In addition, she cautions that founders should be deliberate about hiring people who can do the job while being clear on their job description and responsibilities.
On building founders’ capacity
As African startups mature and either go public or are acquired, the demands on the founders will inevitably change. Investors may request for more experienced people to be brought in as CEOs, but Temi believes founders can prepare by being open to feedback.
“I expect that you’ll see the profile of the management change as companies look to list because running a publicly listed company isn’t the same as running a private company. Some founders will be able to transcend that inflexion point, but others may choose to or may be required to step aside to bring in a more professional manager.
“My view for founders is that you should be open to feedback because I think it’s important to look at a business from a sustainability perspective. So be open to that feedback, be open to the opportunities for growth and work closely with your investors to know if and when that needs to happen.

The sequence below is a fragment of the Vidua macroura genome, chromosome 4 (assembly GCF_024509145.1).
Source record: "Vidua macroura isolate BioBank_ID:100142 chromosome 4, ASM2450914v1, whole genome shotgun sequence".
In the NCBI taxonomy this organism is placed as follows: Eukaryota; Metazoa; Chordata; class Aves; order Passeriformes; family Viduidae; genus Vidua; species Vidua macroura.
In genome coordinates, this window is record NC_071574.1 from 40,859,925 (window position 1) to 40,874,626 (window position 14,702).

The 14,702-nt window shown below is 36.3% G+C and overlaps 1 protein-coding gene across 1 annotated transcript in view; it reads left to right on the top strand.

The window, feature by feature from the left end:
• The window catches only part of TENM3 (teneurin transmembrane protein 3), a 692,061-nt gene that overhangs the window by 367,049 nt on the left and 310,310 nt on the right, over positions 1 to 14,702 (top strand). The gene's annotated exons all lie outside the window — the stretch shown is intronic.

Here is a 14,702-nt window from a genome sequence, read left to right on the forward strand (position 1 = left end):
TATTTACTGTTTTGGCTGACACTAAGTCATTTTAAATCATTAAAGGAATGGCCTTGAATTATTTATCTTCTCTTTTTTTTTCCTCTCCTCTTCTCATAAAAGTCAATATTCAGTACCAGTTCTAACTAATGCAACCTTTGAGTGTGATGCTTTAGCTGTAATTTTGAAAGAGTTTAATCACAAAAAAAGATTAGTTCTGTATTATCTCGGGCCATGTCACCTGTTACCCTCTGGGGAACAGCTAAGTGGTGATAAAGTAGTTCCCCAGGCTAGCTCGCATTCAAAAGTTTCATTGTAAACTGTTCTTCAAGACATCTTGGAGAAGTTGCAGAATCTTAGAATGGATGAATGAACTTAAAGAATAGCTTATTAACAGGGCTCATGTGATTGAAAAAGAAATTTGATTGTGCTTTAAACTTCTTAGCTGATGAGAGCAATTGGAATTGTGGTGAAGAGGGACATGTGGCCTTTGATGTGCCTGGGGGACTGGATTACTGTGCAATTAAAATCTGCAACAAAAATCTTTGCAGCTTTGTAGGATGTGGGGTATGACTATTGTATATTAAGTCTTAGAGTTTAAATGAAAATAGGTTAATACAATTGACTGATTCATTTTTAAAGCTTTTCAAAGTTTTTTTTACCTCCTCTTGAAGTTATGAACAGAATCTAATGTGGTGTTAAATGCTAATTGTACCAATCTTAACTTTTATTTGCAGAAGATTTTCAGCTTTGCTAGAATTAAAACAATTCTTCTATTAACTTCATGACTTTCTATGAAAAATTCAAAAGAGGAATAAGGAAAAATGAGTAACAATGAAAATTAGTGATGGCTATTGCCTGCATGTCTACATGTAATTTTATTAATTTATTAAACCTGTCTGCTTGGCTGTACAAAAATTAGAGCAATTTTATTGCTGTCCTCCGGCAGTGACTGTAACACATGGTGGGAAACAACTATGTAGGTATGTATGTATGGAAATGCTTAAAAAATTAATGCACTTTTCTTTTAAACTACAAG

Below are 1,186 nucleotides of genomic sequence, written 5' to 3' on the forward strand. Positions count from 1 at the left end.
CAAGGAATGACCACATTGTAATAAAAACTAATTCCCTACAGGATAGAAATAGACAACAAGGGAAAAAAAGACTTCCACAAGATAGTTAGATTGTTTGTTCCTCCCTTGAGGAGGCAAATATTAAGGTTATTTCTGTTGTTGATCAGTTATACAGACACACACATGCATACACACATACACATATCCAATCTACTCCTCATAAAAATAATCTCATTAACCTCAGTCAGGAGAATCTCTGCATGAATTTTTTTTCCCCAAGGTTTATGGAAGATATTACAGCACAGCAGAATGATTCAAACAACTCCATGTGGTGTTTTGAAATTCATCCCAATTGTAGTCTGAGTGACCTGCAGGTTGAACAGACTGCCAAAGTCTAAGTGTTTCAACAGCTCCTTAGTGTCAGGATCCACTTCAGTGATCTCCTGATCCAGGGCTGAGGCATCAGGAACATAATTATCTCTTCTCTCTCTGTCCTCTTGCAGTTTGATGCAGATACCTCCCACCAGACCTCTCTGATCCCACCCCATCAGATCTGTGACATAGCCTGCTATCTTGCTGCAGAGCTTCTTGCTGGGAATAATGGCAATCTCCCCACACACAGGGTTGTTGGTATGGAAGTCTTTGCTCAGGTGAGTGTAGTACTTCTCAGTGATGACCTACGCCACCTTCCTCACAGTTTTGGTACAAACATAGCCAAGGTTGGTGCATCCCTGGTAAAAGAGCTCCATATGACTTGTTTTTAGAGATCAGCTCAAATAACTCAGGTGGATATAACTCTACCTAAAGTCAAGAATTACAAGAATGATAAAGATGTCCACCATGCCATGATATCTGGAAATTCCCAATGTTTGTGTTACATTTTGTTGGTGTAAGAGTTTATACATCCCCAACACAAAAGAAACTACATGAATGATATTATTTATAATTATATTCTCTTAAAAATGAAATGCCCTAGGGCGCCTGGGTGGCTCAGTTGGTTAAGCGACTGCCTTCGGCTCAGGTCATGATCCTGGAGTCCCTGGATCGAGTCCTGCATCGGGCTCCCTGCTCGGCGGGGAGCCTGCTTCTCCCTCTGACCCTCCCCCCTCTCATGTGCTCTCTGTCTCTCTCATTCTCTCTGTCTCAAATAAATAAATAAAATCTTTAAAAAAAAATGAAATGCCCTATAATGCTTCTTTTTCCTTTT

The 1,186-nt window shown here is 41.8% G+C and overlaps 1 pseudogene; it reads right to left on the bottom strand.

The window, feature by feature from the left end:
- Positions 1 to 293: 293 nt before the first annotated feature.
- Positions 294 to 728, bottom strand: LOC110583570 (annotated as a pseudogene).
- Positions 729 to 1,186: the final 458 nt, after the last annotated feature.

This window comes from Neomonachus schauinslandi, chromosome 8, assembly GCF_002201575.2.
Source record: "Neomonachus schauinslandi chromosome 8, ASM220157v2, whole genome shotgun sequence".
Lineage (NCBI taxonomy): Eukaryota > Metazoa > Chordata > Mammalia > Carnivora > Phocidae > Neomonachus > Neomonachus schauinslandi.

“You also need to be able to manage that transition, to make sure that the business continues sustainably with or without you because that’s ultimately what the goal should be at a certain level, especially when raising third-party capital.”
Areas for innovation
Although fintech startups receive the bulk of Africa’s funding, Temi does not think there are too many fintech startups. Rather, she believes that too many startups are chasing the same pie, something she expects to be corrected with mergers and acquisitions.
Regardless, she points out that there is a lot of room for innovative solutions to bring education and healthcare to the mass market.
“I’m really interested to see who is going to come in and disrupt the edtech space. We’ve had the Andelas of this world, but there’s still more to be done in education at scale.
“On the healthcare side, I’m very excited about businesses that are looking to address the ability to pay issue because it remains the single biggest issue in healthcare where you still have less than 5% insurance penetration, but people need to access care, and so there’s a scope for technology to provide a solution there.
“I’m also interested in technology solutions that improve the interoperability between healthcare platforms and the healthcare system. I also think the application of buy now pay later will be interesting in the healthcare space.”